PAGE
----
Born in Italy in 1880, Guillaume Apollinaire was a poet, writer and critic who settled in France and is known as one of the founding fathers of surrealism. Although his father was not known, his mother was from Polish royalty and he was brought up speaking French, Italian and Polish. As a teenager, he moved from Rome to Paris and soon became involved in the artistic scene there, gathering acquaintances ranging from Picasso to Chagall and Cocteau.
His travels in Europe helped to develop a cosmopolitan view of life and, although he worked as a bank clerk, he quickly became well known in the artistic circles of Paris. His first poetry collection in 1909 was called L’enchanteur pourrissant and was marked by its vivid imagination and a move away from the realism of his contemporaries. However, it wasn’t until his second collection, Alcools, in 1913 that his reputation as a poet became established.
Guillaume Apollinaire believed that realistic approaches put too many limitations on the vision of a writer and he thought of the poet as a creator of new worlds. Alcools and the subsequent collection Calligrammes (published after his death) exhibit his experimentation by taking time honored subjects such as war and love and blending them with different styles and imagery to present a new poets vision.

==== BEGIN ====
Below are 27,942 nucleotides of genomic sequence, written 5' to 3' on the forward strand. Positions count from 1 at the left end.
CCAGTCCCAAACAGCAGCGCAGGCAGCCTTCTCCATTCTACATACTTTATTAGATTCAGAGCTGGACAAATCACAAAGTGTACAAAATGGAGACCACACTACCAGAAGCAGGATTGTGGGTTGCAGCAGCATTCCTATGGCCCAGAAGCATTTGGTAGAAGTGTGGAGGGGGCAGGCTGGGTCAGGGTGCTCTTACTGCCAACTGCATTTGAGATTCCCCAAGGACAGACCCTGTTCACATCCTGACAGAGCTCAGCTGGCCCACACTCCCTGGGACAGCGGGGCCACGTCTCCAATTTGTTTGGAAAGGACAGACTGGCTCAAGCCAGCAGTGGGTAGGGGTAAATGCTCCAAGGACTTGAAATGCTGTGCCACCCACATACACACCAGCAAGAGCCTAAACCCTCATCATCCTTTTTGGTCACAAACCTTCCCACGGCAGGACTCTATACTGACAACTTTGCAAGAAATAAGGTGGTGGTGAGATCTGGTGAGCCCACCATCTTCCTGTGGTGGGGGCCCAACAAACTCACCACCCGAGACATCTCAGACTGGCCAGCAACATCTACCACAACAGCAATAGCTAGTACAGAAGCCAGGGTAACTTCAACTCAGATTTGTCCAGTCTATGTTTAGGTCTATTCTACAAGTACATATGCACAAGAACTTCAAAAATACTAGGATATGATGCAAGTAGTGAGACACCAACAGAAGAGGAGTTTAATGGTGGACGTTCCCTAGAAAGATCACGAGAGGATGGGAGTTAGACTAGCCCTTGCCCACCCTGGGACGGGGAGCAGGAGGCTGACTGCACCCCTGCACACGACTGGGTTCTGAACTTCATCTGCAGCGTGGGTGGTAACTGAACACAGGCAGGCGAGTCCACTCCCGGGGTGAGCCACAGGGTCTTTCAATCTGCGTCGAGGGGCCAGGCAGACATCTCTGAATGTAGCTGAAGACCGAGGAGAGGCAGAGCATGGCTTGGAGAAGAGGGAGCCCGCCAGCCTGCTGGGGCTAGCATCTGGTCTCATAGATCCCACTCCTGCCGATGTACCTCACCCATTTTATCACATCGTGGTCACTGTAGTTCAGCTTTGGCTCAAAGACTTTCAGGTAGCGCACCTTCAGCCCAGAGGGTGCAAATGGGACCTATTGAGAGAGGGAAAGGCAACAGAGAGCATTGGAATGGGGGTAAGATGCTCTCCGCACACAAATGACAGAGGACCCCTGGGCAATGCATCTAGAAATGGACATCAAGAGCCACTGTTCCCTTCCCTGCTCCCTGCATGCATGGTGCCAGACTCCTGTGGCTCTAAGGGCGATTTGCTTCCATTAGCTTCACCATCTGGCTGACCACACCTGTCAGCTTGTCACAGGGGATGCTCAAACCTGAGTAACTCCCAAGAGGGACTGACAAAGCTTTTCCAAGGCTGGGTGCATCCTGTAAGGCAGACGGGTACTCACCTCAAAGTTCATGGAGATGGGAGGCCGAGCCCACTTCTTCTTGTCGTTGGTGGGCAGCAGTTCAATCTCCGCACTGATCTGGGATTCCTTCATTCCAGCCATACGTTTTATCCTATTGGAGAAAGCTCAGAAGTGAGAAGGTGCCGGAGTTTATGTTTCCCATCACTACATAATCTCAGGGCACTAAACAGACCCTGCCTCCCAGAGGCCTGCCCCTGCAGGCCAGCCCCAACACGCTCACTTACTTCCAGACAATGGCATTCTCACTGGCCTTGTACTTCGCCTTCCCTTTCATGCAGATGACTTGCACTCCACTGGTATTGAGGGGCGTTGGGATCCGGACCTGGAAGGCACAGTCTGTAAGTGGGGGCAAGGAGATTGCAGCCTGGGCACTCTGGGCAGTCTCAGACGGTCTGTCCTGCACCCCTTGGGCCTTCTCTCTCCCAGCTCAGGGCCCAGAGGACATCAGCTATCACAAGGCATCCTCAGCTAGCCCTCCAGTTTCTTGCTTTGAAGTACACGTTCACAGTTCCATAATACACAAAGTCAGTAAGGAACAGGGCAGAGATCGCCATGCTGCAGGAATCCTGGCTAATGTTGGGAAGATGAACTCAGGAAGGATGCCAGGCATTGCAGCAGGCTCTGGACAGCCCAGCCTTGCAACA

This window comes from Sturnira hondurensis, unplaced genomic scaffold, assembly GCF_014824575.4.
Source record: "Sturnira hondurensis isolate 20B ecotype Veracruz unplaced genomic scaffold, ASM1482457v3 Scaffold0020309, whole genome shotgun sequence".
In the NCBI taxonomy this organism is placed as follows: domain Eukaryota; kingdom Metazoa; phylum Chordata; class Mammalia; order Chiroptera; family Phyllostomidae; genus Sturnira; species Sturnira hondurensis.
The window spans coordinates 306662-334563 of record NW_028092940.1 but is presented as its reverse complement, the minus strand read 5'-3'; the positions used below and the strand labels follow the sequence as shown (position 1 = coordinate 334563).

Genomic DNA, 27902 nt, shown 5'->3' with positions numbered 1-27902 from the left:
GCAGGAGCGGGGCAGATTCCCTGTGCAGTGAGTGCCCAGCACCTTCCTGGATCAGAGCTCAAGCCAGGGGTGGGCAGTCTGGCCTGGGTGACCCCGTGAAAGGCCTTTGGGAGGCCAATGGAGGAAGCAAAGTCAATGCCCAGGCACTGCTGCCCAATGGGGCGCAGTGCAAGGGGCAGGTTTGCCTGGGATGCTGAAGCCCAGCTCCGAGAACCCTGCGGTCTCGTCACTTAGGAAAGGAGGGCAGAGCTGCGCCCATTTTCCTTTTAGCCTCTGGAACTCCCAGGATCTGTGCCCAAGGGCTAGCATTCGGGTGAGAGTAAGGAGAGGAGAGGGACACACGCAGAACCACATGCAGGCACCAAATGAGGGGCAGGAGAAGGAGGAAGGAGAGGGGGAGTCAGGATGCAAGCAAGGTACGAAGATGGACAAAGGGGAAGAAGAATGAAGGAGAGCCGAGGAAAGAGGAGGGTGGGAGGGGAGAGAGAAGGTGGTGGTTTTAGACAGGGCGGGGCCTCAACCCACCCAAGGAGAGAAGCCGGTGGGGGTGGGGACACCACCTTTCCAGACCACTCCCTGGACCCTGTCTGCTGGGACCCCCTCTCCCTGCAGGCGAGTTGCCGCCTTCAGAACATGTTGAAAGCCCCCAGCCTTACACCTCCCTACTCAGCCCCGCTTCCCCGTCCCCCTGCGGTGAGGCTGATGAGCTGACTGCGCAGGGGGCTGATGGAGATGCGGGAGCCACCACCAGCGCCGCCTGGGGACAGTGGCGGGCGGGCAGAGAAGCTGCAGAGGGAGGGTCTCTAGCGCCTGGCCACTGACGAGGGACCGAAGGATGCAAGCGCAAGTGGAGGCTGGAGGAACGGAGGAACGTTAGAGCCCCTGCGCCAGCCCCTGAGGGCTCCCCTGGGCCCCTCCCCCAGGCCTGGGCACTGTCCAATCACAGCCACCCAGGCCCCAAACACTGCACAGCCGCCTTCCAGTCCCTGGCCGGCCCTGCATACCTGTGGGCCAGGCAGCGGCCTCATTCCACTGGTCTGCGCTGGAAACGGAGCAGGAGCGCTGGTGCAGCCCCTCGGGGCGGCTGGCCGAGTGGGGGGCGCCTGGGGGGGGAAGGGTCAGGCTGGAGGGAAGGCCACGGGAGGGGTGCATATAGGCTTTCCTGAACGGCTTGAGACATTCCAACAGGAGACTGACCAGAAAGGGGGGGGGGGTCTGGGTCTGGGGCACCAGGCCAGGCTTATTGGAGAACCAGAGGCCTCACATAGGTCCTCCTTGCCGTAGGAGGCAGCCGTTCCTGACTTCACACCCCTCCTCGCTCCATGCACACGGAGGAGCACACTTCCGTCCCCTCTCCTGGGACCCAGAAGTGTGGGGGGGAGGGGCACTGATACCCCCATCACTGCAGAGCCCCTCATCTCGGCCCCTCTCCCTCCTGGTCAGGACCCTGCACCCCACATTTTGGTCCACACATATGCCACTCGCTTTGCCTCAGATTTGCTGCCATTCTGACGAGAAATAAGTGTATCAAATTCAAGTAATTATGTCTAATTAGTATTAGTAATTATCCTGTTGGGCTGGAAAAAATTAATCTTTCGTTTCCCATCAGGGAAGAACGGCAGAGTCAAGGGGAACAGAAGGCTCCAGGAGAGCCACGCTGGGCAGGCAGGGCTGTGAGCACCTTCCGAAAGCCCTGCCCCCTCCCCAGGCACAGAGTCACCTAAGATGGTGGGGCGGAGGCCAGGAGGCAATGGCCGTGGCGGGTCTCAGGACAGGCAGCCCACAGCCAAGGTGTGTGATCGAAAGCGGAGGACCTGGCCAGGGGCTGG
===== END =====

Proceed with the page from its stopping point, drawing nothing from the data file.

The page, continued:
Apollinaire was a poet who liked to take risks and is probably best known for his two works Zone and La Chanson du Mal-Aime. His flamboyance was also demonstrated in a string of erotic novels such as The Debauched Hospodor and The Eleven Thousand Rods which was banned from publication in France until as late as the 1970s. Mixed in with all this he had something of a reputation as a master thief and was once detained under suspicion of stealing the Mona Lisa in 1911.
Immersed in the bohemian life of Paris, in 1913 he wrote the first really serious discussion of the cubist movement and was co-founder of the Soirees de Paris, a literary journal that was created in 1914. At the outbreak of war in Europe, Appollinaire joined the French infantry and was stationed at Champagne until he was wounded in the head in 1916. The experience left him weakened and would later contribute to his untimely death.
In 1917, his surrealist play The Breasts of Tiresias was produced for the first time. He had written it in 1903, a study in the subversion of the past and the power of women in a masculine society, but had gone back to revise it when he was wounded in battle.
In 1918 Guillaume Apollinaire contracted the Spanish Flu and, debilitated by his injury in the war, he succumbed and died at the age of 38. He is buried in Père Lachaise Cemetery in Paris.
After his death, his collection of poetry, Calligrammes, was published, notable in the way that it used the arrangement of the text on the page as way to inform the meaning of the poems.